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Obamacare's Health Plan Choice Benefits Are Vastly Overrated 24.5.2015 Truthout - All Articles
It is well documented that many other countries have created health care systems that are more popular than ours, cover everybody, are more effective as measured by better health outcomes, are better able to restrain increases in costs and, therefore, have per-capita costs that are a fraction of ours. One of the reasons for the popularity of universal health care systems elsewhere in the developed world is that when everybody is in the same system, everybody has an incentive to make that program work. The people of those countries have a sense of ownership and responsibility for their common system. That contrasts sharply with the situation here in the U.S., where people primarily and often exclusively are concerned with their own little piece of the system, such as Medicare, the Veterans Affairs, their own employment-based or veteran’s insurance, plans purchased on the Obamacare exchanges, Medicaid and so on. Americans also are confused about who owns the system. Is it the government, their employer or ...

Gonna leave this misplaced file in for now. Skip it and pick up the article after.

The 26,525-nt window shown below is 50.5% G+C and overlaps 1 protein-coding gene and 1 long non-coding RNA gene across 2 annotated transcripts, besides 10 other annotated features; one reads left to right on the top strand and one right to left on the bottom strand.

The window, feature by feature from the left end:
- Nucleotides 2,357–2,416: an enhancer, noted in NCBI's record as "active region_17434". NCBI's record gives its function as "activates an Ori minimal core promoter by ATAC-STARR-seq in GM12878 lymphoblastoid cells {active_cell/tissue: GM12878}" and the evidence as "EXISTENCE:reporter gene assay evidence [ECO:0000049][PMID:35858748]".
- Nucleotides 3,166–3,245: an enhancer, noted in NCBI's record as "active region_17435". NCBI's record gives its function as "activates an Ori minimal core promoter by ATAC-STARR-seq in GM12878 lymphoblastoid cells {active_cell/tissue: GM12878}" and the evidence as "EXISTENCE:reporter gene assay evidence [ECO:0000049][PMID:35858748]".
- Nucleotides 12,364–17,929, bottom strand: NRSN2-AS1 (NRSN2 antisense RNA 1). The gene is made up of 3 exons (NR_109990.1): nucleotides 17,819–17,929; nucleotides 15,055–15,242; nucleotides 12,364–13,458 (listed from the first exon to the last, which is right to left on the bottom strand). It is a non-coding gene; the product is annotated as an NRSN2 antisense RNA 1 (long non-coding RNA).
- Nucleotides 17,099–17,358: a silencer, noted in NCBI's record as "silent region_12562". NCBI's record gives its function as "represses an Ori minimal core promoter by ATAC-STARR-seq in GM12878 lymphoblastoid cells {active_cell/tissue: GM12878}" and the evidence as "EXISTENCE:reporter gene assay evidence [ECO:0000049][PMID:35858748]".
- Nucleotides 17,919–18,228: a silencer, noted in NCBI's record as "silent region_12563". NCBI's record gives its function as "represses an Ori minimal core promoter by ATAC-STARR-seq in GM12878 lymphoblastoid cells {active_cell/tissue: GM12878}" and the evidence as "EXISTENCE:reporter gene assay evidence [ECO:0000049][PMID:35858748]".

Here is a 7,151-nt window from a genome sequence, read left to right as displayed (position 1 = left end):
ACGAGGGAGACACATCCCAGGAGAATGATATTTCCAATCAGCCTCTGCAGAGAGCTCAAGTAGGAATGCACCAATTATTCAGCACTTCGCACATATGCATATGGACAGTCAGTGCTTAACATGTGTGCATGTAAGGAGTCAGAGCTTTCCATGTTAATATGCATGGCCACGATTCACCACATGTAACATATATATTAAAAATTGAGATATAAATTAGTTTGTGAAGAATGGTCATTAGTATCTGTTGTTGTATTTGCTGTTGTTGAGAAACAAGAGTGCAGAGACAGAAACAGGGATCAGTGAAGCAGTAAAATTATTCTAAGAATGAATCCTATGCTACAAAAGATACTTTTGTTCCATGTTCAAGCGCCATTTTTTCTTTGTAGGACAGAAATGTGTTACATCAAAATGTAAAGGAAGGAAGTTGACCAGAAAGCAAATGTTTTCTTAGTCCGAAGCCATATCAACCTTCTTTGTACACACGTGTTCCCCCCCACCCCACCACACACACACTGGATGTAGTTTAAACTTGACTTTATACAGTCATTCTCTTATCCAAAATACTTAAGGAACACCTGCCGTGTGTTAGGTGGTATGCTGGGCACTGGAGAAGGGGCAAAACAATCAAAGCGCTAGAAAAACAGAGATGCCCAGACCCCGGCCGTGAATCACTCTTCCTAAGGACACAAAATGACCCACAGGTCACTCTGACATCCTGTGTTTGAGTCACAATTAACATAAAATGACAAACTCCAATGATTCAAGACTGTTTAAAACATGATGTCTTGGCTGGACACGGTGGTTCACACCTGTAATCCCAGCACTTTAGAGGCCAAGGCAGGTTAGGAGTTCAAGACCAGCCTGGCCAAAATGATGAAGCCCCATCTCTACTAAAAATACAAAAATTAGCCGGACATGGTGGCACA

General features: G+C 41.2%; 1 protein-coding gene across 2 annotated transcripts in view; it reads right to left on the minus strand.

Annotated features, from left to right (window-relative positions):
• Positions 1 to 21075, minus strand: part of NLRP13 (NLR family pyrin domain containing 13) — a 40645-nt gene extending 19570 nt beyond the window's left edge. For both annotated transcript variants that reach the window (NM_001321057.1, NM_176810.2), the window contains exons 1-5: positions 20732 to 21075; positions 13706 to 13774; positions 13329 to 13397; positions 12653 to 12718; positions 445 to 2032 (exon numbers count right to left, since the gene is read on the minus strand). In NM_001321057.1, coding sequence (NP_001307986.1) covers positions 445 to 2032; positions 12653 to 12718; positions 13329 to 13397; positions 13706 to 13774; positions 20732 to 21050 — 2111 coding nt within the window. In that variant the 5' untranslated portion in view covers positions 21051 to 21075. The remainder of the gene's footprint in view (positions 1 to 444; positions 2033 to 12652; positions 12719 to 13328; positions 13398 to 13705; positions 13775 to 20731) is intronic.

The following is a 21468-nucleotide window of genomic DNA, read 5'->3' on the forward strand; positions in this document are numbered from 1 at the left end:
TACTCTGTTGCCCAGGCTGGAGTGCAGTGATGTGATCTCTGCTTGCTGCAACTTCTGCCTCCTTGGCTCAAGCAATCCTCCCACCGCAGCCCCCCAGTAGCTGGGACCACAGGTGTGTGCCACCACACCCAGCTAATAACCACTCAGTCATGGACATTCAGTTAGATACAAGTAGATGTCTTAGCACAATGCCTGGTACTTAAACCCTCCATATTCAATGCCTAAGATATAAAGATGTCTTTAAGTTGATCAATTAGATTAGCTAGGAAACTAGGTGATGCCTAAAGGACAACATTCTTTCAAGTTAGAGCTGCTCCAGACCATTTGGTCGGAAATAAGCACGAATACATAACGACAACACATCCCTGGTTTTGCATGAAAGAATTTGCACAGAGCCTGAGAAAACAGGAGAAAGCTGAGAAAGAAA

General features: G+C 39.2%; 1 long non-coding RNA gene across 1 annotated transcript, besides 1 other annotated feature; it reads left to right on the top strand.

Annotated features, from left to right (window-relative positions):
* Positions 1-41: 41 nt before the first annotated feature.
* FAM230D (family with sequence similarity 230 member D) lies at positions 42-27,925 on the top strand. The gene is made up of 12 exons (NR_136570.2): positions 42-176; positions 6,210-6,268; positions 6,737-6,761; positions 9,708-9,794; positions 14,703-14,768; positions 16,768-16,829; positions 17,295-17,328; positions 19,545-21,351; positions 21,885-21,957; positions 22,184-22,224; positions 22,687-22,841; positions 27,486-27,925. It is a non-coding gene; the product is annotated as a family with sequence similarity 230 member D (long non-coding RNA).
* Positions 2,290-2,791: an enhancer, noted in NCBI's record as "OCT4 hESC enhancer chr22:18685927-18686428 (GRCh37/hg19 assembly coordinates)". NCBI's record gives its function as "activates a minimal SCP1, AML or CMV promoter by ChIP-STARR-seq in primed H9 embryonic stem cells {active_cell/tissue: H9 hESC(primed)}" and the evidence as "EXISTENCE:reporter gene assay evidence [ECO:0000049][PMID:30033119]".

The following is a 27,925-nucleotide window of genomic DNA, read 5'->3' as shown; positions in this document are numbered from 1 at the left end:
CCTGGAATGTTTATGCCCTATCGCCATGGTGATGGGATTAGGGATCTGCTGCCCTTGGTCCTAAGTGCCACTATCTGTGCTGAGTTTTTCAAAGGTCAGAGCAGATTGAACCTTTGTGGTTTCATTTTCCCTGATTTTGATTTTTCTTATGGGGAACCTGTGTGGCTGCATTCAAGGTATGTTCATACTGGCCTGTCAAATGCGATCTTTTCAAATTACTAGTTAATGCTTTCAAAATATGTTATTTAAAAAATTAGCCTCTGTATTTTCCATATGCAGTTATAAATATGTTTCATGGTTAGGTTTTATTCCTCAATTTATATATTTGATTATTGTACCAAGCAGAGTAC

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Inmate who is 'eating the jail' costs Cook County $1 million in health care 24.5.2015 Chicago Tribune: Nation
Lamont Cathey was a promising Chicago basketball prospect, a dominating 6-8 center who had the potential to play at a Division II college until he was arrested and charged in the theft of money from a pizzeria safe more than a year ...
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Colorado researchers fighting to get ahead of the next Ebola outbreak 24.5.2015 Denver Post: Business
ReEBOV may be one of the most important technologies developed by Corgenix Medical Corp. , but it's not a financial boon for the 25-year-old diagnostic test ...
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Despite Advances, the Trans Struggle for Justice Behind Bars is Just Beginning 23.5.2015 Commondreams.org Views
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Why Obamacare Premiums Will Probably Rise More Quickly Next Year 23.5.2015 Politics on HuffingtonPost.com